(Pheo; Adrenal Gland Tumor; Pheochromocytosis)
Pheochromocytoma is a tumor. It is made up of special adrenal gland cells. These cells secrete hormones such as epinephrine and norepinephrine. These hormones help to regulate the heart rate and blood pressure. The cells may secrete excessive amounts of the hormones. This results in periods of:
- Very high blood pressure]]>
- Rapid heart beats or palpitations
- Excess sweating
- Severe headaches
Most of these tumors are benign (noncancerous). About 10% are malignant (cancerous). Most of the tumors grow on the adrenal glands. The glands are on top of the kidneys. About 10%-20% the tumors occur elsewhere in the body.
Factors associated with pheochromocytoma include:
Up to 50% of patients have no symptoms. This tumor is found during the investigation of some other unrelated illness.
Symptoms may occur many times during the day. They can also occur as infrequently as once every few months. Symptoms may be brought on by pressure on the tumor (during a massage), medications (such as certain anesthetics and beta-blockers), or intense emotion. Symptoms can include:
- Severe headaches
- Excessive sweating
- Fast heart rate ( tachycardia]]> )
- Sensation of a panic attack
- Vision changes (blurred vision)
- Nausea, vomiting, constipation
- Pounding heart beat (palpitations)
- Chest pain
- Involuntary trembling (tremor)
- Pain in the lower chest or upper abdomen
- Warmth, flushing
- Increased appetite
- Weight loss
- High blood pressure (either sporadic or constant)
- Tingling, burning, or numbness in the legs and feet
- Shortness of breath
- Muscle weakness
- Intolerant to high temperature
Your doctor will take a medical history. A physical exam will be done. Diagnosis of pheochromocytoma may include the following tests:
- 24-hour urine testing—to measure amounts of catecholamines (a group of hormones made by the adrenal glands near the kidneys), including epinephrine and norepinephrine and their byproducts (metanephrines)
- Blood testing—to measure catecholamines and metanephrines
- Clonidine]]> suppression test—a dose of the drug clonidine is given, and blood levels of norepinephrine are tested
- ]]>CT scan]]> —a type of x-ray that uses a computer to make pictures of structures inside the body; used to diagnose the presence of the tumor
- ]]>Ultrasound]]> —a noninvasive test using sound waves, which may be used to help detect adrenal tumors
- ]]>MRI scan]]> —a test that uses magnetic waves to produce cross-sectional or three-dimensional images of the body’s tissues
- MIBG scintiscan (or adrenal medullary imaging)—an imaging test for diagnosing adrenal tumors, in which tiny amounts of radioactive materials are injected into the body
- Fluorodopamine PET scan—used when the blood tests indicate presence of pheochromocytoma, but other imaging tests do not reveal the presence of the tumor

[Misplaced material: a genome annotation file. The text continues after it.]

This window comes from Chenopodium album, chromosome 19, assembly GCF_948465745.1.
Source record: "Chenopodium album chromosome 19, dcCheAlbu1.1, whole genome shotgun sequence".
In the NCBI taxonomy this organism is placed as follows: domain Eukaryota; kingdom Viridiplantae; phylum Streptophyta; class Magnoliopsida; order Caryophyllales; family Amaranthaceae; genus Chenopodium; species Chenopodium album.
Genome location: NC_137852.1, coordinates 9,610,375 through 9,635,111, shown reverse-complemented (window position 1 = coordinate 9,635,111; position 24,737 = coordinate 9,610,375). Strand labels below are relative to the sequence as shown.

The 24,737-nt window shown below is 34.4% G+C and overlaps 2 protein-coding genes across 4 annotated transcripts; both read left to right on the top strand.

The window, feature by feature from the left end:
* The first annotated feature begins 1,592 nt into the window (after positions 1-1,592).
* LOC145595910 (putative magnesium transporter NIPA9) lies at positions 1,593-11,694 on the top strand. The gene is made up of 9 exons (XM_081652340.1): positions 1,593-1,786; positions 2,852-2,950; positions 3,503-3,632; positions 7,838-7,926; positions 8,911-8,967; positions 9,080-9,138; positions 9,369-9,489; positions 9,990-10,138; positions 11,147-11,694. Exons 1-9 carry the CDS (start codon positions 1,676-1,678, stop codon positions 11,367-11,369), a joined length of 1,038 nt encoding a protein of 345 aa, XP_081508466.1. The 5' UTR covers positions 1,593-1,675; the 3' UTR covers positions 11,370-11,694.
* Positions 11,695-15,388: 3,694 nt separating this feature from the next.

If the tumor is benign, it is removed. This procedure use small incisions and special instruments.
Sometimes, the adrenal glands are removed as a part of this process.
Prior to surgery, the high blood pressure will need to be brought under control, using:
- First the medication ]]>phenoxybenzamine]]>
- Followed by beta-blocking antihypertensive agents
This may be used if the tumor is cancerous and has spread outside of the adrenal glands. It involves the use of:
Radiation may also be used. It is used to destroy blood vessels that may be feeding the tumor. This process is called ablation.
National Cancer Institute
Canadian Cancer Society
Beers MH et al. The Merck Manual of Medical Information—Home Edition . 2nd ed. Simon and Schuster, Inc.; 2003.
Ferri FF. Ferri's Clinical Advisor: Instant Diagnosis and Treatment . 8th ed. St. Louis: Mosby; 2006.
Goldman L. Cecil Textbook of Medicine . 22nd ed. Philadelphia: Saunders; 2004.
Lenders JW, Eisenhofer G, Mannelli M, et al. Phaeochromocytoma. Lancet . 2005 Aug 20-26;366(9486):665-75.
Mittendorf EA, Evans DB, Lee JE, et al. Pheochromocytoma: advances in genetics, diagnosis, localization and treatment. Hematol Oncol Clin North Am . 2007;21:509-25.
National Cancer Institute website. Available at: http://www.cancer.gov/ . Accessed March 26, 2003.
Widimsky J Jr. Recent advances in the diagnosis and treatment of pheochromacytoma. Kidney Blood Res . 2006;29:321-6
Last reviewed January 2009 by ]]>Rosalyn Carson-DeWitt, MD]]>
Please be aware that this information is provided to supplement the care provided by your physician. It is neither intended nor implied to be a substitute for professional medical advice. CALL YOUR HEALTHCARE PROVIDER IMMEDIATELY IF YOU THINK YOU MAY HAVE A MEDICAL EMERGENCY. Always seek the advice of your physician or other qualified health provider prior to starting any new treatment or with any questions you may have regarding a medical condition.
Copyright © 2007 EBSCO Publishing All rights reserved.